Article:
The wind is starting to blow electric – but while there’s still plenty of life left in petrol-powered bikes, electric motorcycles are becoming more and more easily available.
Not only are they better for the environment, but they’re generally cheaper to run, although they’re more expensive to buy initially as there’s essentially no second-hand market yet.
So are electric motorcycles any good, and should you spend your hard-earned money on one?
Read on to find out the pros and cons and our views on where the market is going.
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Primary differences – performance
Electric motorbikes, like their fossil-fuel-powered cousins, come at a variety of price points depending on what you want in terms of performance.
Electric bikes don’t have an engine and instead are powered by big batteries – usually lithium-ion, essentially a supersized version of a laptop battery, that usually powers electric motors for locomotion.
Top-end models can still achieve speeds comparable to petrol bikes – certainly plenty enough poke for UK roads.
Zero’s SR/F, for example, can reach speeds of up to 124mph, and an 80-minute charge will give you the equivalent ‘MPG’ of a full tank of petrol.
Primary differences – initial cost
This will be the main sticking point for most people considering a new bike. Is it worth the initial outlay for the reduced running costs?
Any new bike is expensive, but there’s no getting around it – a new electric motorcycle is going to give you a heavy whack in the wallet.
The good news is the government’s plug-in motorcycle grant could give you a cool £1500 off the list price of an electric bike.
But you’re still looking at a hefty bill – for example, Harley-Davidson’s Livewire – admittedly a top-of-the-range bike – is on the market for a shade under £29,000.
However, the government has also pledged to ban the sale of new petrol and diesel vehicles by 2030 – something to consider as we go forward.
Primary differences – running costs
Zero says their Zero S costs under £3 for a full charge, which will last for 120 miles – plus you have the added convenience of being able to use a standard wall socket rather than hauling out to a petrol station.
You also don’t have to pay tax – although you still have to go through the same ‘taxing’ process as a normal bike, even though the cost is nil, so the DVLA is aware the bike’s still running.
In the main, electric motorbikes also need less servicing and maintenance than their petrol-powered cousins, bringing running costs down further.
However, due to the initial bike costs and general rarity of electric bikes at this point, insurance premiums do tend to be quite high, another factor to consider.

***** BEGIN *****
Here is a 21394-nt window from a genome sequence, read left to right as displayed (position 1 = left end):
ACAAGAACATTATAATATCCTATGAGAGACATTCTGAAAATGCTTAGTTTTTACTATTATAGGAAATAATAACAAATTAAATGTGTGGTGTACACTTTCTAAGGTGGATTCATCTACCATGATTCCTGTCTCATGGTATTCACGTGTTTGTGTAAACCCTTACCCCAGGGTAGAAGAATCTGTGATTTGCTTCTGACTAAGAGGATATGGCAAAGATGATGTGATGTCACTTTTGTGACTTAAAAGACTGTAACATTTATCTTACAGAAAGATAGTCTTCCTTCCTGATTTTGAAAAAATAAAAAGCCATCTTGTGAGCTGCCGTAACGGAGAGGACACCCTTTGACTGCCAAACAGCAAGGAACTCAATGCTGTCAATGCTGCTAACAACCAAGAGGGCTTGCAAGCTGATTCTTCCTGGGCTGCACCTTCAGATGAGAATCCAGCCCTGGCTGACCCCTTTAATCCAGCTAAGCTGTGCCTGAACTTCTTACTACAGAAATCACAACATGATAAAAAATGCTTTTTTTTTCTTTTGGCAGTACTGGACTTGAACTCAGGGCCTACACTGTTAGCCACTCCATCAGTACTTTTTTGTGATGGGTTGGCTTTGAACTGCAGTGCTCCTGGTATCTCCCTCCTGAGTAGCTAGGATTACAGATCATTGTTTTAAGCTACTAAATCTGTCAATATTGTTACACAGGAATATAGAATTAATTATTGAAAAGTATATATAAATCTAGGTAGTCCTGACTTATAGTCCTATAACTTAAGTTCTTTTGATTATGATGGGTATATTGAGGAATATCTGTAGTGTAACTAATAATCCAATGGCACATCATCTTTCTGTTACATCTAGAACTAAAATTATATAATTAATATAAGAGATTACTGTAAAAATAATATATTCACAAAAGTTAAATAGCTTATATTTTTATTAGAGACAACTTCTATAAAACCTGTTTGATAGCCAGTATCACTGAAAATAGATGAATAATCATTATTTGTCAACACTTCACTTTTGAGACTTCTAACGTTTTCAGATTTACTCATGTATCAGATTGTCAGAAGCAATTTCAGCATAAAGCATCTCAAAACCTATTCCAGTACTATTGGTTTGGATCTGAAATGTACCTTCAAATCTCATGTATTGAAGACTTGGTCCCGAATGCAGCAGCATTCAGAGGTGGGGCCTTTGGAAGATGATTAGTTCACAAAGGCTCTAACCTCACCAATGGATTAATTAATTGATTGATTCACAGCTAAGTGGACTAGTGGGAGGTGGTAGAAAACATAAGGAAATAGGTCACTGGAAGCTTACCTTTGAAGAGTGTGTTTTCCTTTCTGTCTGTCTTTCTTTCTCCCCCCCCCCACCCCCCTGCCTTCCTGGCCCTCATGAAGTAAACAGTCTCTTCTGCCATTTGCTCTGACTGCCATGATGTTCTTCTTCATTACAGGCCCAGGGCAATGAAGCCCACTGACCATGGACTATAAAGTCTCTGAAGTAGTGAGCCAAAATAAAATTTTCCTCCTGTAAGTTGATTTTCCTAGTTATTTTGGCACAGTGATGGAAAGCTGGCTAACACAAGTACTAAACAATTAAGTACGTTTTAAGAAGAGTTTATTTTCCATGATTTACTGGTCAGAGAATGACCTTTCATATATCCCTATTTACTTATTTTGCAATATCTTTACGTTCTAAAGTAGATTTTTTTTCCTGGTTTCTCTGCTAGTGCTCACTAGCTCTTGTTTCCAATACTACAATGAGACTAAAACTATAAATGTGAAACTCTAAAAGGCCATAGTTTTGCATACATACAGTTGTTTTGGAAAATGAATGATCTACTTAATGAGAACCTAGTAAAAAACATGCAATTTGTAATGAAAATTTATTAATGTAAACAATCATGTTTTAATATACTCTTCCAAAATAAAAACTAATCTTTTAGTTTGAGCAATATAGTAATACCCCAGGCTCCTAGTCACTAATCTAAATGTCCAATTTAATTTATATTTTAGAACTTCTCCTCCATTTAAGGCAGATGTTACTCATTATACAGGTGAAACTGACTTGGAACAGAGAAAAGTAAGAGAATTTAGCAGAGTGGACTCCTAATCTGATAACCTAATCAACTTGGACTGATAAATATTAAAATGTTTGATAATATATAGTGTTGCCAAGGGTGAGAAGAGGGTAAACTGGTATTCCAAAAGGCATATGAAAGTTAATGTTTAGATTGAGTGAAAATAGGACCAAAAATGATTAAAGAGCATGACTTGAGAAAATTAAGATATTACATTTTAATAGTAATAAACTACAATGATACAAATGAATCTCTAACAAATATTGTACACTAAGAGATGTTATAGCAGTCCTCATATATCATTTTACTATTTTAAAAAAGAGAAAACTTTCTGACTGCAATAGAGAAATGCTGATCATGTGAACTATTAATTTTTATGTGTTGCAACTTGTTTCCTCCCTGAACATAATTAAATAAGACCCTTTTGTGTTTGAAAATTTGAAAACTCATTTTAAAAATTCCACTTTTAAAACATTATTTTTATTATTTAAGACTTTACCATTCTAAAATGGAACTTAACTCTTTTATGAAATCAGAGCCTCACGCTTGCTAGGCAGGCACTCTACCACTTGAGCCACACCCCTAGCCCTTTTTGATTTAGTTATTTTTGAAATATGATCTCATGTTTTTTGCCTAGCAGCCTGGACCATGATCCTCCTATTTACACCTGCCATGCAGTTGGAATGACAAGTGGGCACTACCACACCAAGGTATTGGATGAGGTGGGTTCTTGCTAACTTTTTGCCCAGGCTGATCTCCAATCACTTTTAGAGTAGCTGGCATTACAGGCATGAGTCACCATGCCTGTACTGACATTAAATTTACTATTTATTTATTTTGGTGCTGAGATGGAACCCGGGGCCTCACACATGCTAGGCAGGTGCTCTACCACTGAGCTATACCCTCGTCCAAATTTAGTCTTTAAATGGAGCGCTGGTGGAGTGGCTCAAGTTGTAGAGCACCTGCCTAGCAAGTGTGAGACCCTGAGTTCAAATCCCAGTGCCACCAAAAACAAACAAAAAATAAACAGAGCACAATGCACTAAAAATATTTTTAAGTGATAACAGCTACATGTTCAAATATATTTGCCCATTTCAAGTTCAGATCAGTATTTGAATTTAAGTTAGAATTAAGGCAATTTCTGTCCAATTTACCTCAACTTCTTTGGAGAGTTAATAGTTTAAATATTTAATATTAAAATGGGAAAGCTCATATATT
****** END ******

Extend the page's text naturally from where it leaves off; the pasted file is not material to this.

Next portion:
All in all, electric bikes are going to cost more to operate than a petrol-powered equivalent right now.
But if you’re very environmentally conscious – in terms of your wider carbon footprint, as well as noise pollution – you may well think an electric bike is worth the extra outlay.
How do Electric Motorcycles charge?
‘Range anxiety’ is the feeling you’re going to run out of juice before you can get to a charger, and electric motorbikes suffer more than cars.
Simple – the batteries are so much smaller.
Most electric bikes – certainly anything larger than a little city-scooter type machine – will give you a range of between 100-150 miles on a full charge.
Generally, the idea is for users to charge their bikes at home overnight and get the next day’s use out of them.
Most electric bikes have a charge point that lets them connect to commercial charging points when out and about, and you’ll need a converter so you can use a regular home wall socket – not all electric motorcycles come with them, so make sure to check with your dealer.
Some bikes have a ‘rapid charge’ upgrade you can add on, which means they can get almost to a full charge in around an hour. But in general, you’re looking at around 3-4 hours to fully max the battery.
And where can you charge them?
If you have the right adapter, you’ll also be able to use the standard chargers you’ll already see popping up in supermarket or service station car parks.
According to Autocar, there are currently nearly 10,000 electric vehicle charging points in the UK – more than there are petrol stations.
Is there a second-hand market?
Unsurprisingly for such a new technology, there isn’t much value to be found in the re-sale of electric motorcycles yet.
While there are a fair few motorbikes coming to market, very few, have made their way through one or more owners as yet.
Check out our roundup of the best electric motorcycles for adults.
For brands that have been active in the market for a few years, like Zero, there are a few examples that can be picked up below sticker price.
But in the main, it’s going to take another few years for electric bikes to trickle down to the used marketplace.
So is it really time to invest in an electric bike?
As of right now, we’d say not quite yet.
Unless you’re super-curious or have money to burn, we think most bikers will be best served to wait a few years before making the switch.
This will give the charging infrastructure time to improve, increase the second-hand market and allow other major players like Yamaha, Honda and Suzuki to make whatever moves they have planned.